But there’s no doubt that the issue going forward is going to be health care. What health-care-related lesson is each party going to take out of this? For the Republicans, it’s easy: push push push. And there’s reason for them to do so: Sink, remember, wasn’t in Congress; she didn’t even vote for the thing. Kay Hagan and Mary Landrieu and Mark Begich and all the other vulnerable Senate Democrats defending their seats this fall did.

The Democrats are likely to take, as they often do, the wrong lesson. They’ll want to run and hide. But they should look a little more closely. Sink was no warrior for Obamacare. Her campaign was a textbook exercise in trying to thread the needle (unsuccessfully). Does her loss mean that Democrats should run away from it?

I say no. Let’s watch how this result affects the Florida gubernatorial race for starters. Democrat Charlie Crist has been defending Obamacare—in terms of accepting the Medicaid money—far more aggressively than Sink did. Crist leads Republican Rick Scott in recent polls, by about seven points. Watch how hard Scott—who actually supported taking the Obamacare-Medicaid money for a short time—hits Crist on this point, and how Crist responds, and how the polls change, if they do. Rather than just getting the vapors from Sink’s loss, this is what Democrats nationally ought to be watching. If Crist’s lead shrinks, then Democrats really will run for the hills.

There’s other evidence out there in the world that Obamacare is a political disaster only if the Democrats don’t fight for it. The media didn’t write much last week about a very interesting WashPost-ABC poll result. The survey asked people if they’d be more or less likely to vote for a candidate who backed Obamacare. It came out less likely 36, more likely 34. That’s a margin of error tie, but it’s also a huge change from four months ago, when Republican opponents had a 16-point advantage in that realm. The new poll also reported that Americans said they trusted Democrats more on health care by 44 to 36 percent.

Perhaps the best evidence though that Obamacare wasn’t a real issue came from Jolly himself, who didn’t even mention the ACA in his victory speech. He told reporters later, “This was a closely run race, we know that. I don’t take a mandate from this.”

Just hours before Jolly’s victory on Tuesday night, the Department of Health and Human Services announced that 4.2 million people have signed up for health care under the ACA. By November, eight months from now, will statistics like this make more difference than what happened in Pinellas County Tuesday night? I remind you that in the one high-profile congressional special election held in the May, 2010, the Democrat won it—Mark Critz in Pennsylvania (Like Jolly, Critz was the annointed successor of a longtime incumbent as well).  Six month later, Democrats lost 63 seats in Congress. In other words, spring special elections shouldn’t be taken as harbingers.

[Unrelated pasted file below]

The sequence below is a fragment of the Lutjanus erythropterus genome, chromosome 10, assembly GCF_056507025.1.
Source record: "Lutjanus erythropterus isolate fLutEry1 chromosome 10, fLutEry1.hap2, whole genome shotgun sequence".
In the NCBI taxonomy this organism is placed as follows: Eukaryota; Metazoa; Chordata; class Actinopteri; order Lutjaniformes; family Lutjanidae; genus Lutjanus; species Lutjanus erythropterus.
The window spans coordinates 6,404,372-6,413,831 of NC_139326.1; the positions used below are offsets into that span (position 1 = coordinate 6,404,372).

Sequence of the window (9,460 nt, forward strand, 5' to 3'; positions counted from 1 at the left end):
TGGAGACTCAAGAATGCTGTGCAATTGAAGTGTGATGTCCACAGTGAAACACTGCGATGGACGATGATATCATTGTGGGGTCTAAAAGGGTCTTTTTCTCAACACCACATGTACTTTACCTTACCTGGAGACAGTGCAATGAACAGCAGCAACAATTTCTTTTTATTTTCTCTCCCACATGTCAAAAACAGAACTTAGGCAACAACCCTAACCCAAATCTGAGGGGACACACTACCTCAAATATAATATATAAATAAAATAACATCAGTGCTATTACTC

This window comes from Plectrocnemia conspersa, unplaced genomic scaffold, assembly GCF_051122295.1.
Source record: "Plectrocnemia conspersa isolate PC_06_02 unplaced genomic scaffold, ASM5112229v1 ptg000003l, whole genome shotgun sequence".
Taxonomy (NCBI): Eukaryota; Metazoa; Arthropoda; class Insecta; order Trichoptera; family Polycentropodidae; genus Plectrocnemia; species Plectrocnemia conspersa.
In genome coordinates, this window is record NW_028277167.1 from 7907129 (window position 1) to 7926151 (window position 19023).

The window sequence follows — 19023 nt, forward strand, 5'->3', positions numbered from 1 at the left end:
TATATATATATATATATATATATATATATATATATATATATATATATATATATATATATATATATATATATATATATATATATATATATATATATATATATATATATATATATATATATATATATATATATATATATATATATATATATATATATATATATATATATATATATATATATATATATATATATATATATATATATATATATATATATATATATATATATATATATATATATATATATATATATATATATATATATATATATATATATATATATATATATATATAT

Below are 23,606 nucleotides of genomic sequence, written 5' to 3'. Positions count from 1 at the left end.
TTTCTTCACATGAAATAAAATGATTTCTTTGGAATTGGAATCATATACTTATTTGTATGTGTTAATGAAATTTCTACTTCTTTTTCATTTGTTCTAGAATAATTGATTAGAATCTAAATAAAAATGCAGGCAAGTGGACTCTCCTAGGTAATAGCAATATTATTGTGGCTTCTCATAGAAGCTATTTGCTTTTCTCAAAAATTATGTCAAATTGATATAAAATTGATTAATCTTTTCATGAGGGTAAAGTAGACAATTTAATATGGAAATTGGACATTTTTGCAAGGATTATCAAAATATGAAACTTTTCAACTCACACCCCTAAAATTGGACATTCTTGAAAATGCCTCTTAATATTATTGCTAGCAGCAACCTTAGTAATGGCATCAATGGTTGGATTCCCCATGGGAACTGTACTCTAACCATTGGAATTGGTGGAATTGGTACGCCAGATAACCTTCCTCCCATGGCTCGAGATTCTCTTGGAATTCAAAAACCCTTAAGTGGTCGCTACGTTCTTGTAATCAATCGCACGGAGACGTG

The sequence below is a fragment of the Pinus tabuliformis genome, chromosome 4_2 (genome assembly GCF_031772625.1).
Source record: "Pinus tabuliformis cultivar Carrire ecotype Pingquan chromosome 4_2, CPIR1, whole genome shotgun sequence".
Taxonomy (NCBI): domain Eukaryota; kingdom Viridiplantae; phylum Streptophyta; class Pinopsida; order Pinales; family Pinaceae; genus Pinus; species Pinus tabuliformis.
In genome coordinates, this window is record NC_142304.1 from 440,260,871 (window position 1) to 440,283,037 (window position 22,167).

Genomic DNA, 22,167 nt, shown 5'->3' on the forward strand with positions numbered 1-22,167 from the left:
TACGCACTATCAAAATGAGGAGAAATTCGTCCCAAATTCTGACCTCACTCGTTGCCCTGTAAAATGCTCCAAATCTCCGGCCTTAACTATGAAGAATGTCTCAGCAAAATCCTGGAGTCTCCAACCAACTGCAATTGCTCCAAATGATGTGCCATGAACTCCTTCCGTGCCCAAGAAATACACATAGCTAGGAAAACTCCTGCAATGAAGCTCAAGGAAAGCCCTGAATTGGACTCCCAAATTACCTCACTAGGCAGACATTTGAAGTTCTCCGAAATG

They’re only harbingers if the losing party accepts them as harbingers. The Republicans laughed off the Critz win, sold it to the media as something that didn’t matter for November, and kept on saying they were going to win 75 seats. The Democrats need to be similarly nonchalant about this one. It’s an embarrassing loss but it’s not the end of the world, unless Democrats think it is..

 

By: Michael Tomasky, The Daily Beast, March 12, 2014

March 13, 2014 Posted by | Obamacare, Politics | , , , , , , , , | Leave a comment

“Boy, How Things Have Changed”: We Will All Be Represented By Lobbyists Someday

Today, former Bush operative and tobacco lobbyist extraordinaire Ed Gillespie confirmed he is going to challenge Virginia Senator Mark Warner. This comes on the heels of news Monday that David Jolly, another lobbyist, had won the GOP primary in a special congressional election in Florida. And let’s not forget the victory of Terry McAuliffe, the Democratic lobbyist and second-worst candidate in the Virginia gubernatorial race.

Three examples makes it a trend. But what, if anything, does it herald for the future of American politics? Will Congress eventually be dominated by empty-eyed, gladhanding walking grins whose only skills are flattering the rich and powerful, and raising obscene amounts of money?

The short answer: Yes, so we might as well get used to it.